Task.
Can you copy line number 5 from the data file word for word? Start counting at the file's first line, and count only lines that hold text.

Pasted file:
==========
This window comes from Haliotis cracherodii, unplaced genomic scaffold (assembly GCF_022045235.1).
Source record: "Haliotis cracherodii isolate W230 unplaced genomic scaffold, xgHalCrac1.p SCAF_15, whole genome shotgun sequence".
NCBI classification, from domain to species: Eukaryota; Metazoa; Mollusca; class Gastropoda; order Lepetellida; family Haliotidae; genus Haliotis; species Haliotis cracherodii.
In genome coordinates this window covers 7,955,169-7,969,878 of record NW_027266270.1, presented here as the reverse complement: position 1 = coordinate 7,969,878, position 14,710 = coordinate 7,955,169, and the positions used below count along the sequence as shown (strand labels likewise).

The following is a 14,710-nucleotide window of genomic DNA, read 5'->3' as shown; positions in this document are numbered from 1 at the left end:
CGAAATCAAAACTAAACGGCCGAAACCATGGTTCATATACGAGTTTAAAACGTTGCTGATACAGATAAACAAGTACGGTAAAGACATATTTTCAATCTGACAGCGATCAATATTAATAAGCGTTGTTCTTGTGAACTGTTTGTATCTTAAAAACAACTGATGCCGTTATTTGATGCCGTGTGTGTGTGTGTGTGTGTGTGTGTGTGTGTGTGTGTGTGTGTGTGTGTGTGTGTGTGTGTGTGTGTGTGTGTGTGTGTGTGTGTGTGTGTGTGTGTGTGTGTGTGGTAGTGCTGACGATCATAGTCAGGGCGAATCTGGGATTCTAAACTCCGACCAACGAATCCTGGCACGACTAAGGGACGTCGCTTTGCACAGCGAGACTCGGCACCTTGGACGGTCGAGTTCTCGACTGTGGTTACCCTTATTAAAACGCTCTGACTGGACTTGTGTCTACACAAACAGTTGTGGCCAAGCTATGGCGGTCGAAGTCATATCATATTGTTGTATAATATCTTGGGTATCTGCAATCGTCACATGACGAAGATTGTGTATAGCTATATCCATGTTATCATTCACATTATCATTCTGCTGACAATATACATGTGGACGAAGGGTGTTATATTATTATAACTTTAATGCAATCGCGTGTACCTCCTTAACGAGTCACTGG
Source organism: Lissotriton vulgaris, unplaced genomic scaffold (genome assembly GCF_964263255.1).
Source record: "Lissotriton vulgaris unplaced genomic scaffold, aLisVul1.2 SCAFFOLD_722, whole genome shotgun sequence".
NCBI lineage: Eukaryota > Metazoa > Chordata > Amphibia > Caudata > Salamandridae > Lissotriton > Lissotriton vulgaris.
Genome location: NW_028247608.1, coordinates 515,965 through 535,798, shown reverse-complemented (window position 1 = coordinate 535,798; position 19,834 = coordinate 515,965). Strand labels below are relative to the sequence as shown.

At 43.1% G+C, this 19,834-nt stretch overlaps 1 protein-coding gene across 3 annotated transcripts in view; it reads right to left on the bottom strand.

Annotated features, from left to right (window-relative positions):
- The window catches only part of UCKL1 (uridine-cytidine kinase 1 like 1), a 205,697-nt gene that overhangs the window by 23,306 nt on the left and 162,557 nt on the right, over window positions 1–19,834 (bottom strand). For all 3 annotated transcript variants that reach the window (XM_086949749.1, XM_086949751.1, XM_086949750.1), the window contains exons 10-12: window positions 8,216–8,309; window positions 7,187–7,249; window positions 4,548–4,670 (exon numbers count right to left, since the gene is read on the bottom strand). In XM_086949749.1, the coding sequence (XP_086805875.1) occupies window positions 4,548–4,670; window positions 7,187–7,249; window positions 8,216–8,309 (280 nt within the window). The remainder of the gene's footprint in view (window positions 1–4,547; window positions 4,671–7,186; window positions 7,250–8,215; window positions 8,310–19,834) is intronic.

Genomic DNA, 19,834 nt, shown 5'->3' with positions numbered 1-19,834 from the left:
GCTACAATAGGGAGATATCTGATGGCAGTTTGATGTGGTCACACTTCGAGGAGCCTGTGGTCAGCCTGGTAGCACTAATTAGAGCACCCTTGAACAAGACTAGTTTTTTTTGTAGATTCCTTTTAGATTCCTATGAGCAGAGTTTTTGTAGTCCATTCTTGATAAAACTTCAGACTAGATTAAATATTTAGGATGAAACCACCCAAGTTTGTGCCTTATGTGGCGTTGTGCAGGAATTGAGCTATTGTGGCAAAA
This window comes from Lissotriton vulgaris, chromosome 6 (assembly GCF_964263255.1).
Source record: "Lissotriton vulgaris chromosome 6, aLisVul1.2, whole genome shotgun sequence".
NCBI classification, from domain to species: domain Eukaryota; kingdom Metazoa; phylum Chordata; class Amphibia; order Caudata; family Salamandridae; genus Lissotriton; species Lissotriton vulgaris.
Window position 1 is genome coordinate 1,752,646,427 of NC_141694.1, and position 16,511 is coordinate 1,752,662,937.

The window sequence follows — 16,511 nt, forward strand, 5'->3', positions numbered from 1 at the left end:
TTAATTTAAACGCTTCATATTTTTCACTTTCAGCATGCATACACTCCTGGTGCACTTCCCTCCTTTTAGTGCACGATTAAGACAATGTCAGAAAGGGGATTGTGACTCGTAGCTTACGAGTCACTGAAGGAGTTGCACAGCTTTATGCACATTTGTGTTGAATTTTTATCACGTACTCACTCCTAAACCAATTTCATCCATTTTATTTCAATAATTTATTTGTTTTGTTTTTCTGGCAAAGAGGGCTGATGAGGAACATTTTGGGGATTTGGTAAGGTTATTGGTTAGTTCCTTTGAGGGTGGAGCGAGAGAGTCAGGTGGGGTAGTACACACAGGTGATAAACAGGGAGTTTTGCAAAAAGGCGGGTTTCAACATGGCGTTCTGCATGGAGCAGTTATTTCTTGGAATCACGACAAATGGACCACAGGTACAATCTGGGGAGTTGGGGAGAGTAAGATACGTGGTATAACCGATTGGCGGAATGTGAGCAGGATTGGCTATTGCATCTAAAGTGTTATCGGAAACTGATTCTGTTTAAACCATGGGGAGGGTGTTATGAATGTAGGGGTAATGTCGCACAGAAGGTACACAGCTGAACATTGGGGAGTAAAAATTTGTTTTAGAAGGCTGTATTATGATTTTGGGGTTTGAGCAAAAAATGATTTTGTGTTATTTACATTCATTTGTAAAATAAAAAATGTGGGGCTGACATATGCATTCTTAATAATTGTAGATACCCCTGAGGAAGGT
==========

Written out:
The following is a 14,710-nucleotide window of genomic DNA, read 5'->3' as shown; positions in this document are numbered from 1 at the left end: